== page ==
When the United Nations General Assembly begins in two weeks, topics of economic and social development will most certainly be on the agenda. But improving such issues might not be based on each country’s gross domestic product (GDP) per capita, which rationalizes that all citizens of a country can benefit from increased economic production. Instead, self-reported well-being could be a better measurement of how prosperous a country is, according to authors of the United Nations World Happiness Report, which ranked over 150 countries in terms of happiness.
“There is now a rising worldwide demand that policy be more closely aligned with what really matters to people as they themselves characterize their well-being,” Professor Jeffery D. Sachs, director of the Earth Institute at Columbia University, said in a statement. “More and more world leaders are talking about the importance of well-being as a guide for their nations and the world. The World Happiness Report offers rich evidence that … happiness can teach us a lot about ways to improve the world’s well-being.”
The World's Happiness
The report focuses on six determinant factors, which it says account for more than three-quarters of the differences in happiness scores, according to CBC News. They were:
· GDP per capita
· Life expectancy
· Perception of national corruption
· Freedom to make life choices
· Generosity of fellow citizens
· Someone to rely on during difficult times
Experts in fields, including economics, psychology, and survey analysis, worked on the study, which took data from the Gallup World Poll, surveying 156 countries worldwide from 2005 to 2010. Denmark ranked happiest, followed by Norway, Switzerland, the Netherlands, and Sweden. The United States came in 17th, and Rwanda, Burundi, the Central African Republic, Benin, and Togo, all ranked lowest, USA Today reported.
Jens Norlem, a citizen of Denmark, told CBC News that his country leads the rankings probably because “it’s a very equal country. There’s not a lot of very rich people and there’s not a lot of very poor people. There’s a very big group of middle class, and people have a high level of education, so people participate very much in elections and stuff like that.”
Peace of mind is another factor, he said, comparing the U.S. to Denmark. “You feel that you have confidence in the system — in the governmental system, and in other people also. It’s a very typical thing here that if you walk up to people in the street and ask them a question, they’ll try to help. They wouldn’t think, ‘Who is this person coming up to me? He’s probably trying to rob me.’”
The report also noted that over the five-year course, 60 countries had large increases in happiness ranking, while 40 drastically decreased. Latin American countries’ happiness rose seven percent from 2007, whereas countries hit by political turmoil — the Arab Spring — and those hit by economic crisis, such as Spain, Portugal, Italy, and Greece, showed declines by up to 11.7 percent.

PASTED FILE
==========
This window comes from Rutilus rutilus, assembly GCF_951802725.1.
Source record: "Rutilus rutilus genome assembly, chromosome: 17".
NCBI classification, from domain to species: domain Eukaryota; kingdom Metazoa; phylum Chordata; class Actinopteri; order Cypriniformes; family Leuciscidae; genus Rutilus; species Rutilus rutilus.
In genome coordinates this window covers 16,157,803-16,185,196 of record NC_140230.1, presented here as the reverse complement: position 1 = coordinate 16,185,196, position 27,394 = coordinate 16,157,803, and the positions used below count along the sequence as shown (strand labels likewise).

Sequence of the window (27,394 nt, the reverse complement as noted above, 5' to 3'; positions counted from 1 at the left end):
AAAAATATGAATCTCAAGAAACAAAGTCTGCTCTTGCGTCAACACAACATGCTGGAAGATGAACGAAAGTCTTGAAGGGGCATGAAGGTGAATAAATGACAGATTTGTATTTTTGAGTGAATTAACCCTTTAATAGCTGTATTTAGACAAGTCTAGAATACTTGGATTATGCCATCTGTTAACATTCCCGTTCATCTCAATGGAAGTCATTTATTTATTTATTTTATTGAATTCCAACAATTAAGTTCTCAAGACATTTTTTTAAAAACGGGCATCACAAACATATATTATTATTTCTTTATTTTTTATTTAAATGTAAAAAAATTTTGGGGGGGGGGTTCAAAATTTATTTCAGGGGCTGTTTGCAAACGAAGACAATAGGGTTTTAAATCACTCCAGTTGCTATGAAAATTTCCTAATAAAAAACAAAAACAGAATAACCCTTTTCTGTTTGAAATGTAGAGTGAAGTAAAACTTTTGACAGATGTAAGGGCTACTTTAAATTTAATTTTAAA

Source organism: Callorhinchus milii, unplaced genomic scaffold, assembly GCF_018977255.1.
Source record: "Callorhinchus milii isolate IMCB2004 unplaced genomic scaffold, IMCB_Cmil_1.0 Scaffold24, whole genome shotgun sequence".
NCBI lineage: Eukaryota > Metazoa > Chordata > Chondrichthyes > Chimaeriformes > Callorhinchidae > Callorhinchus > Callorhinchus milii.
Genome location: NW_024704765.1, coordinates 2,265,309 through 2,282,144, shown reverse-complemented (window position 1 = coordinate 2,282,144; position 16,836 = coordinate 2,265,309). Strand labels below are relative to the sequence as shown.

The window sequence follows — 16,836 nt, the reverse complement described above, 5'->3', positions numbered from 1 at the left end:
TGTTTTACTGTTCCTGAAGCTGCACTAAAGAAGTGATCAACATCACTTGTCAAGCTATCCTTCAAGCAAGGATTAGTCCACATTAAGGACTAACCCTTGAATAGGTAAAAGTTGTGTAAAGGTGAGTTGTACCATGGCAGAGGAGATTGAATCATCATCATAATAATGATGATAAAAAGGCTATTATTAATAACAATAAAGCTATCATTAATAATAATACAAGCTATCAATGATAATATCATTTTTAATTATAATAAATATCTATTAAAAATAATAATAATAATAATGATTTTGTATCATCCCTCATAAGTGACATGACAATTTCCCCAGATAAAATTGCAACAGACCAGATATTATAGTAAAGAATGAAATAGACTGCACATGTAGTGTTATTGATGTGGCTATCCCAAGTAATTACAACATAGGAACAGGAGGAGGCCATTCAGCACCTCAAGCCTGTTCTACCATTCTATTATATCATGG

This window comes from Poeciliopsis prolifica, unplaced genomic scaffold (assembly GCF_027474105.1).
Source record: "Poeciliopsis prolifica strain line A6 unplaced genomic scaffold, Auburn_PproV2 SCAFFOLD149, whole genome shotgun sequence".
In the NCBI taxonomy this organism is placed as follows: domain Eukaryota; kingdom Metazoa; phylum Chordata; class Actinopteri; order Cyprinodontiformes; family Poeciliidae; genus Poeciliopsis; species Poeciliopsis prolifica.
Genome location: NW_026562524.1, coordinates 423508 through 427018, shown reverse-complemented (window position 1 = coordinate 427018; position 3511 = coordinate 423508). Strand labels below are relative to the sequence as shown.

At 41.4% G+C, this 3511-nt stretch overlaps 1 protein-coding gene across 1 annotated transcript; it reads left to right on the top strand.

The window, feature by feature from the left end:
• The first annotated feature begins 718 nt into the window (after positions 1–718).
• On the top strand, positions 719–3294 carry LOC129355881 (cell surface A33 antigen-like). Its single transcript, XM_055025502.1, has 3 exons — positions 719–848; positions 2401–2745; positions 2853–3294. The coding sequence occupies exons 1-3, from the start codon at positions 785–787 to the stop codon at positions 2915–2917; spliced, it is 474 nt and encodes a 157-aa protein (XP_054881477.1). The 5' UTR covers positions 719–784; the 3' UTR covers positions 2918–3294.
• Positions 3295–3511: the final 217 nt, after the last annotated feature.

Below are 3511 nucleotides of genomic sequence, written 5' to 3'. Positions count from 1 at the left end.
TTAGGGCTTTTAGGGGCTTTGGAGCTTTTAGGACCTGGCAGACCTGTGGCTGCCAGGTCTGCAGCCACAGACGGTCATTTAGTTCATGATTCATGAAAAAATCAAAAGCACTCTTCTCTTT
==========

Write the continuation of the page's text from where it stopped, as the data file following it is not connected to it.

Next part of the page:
One Major Way To Improve Happiness
Policy makers will be able to use the report to better understand what causes unhappiness and to rectify those problems. “Mental health is the single most important determinant of individual happiness (in every case where this has been studied),” the authors wrote. The National Institutes of Health defines mental health as an emotional, psychological, and social well-being, affecting how we think, feel, act, and cope with life. People's mental health determines how they go about everyday activities, including the ability to study, work, or pursue leisure interests. But about 10 percent of the world’s population suffers from clinical depression or other anxiety disorders, the report says, and even in highly-advanced countries, only one-third of those who are ill receive treatment.
“They are biggest single cause of disability and absenteeism, with huge costs in terms of misery and economic waste … Moreover, human rights require that treatment should be available for mental illness as it is for physical illness,” the authors wrote.
The report suggests two main focal points for combating mental health disorders: providing better health care and social support for mentally ill adults, and intervening earlier — half of adults who are mentally ill see the symptoms of illness by the age of 15. But at most, only 15 percent of any government’s budget goes toward mental health services, while a much larger amount goes toward physical health care.
“It is reasonable to expect that treatment is as available for mental illness as it is for physical illness," the authors wrote. “This is a basic matter of equity and human rights.”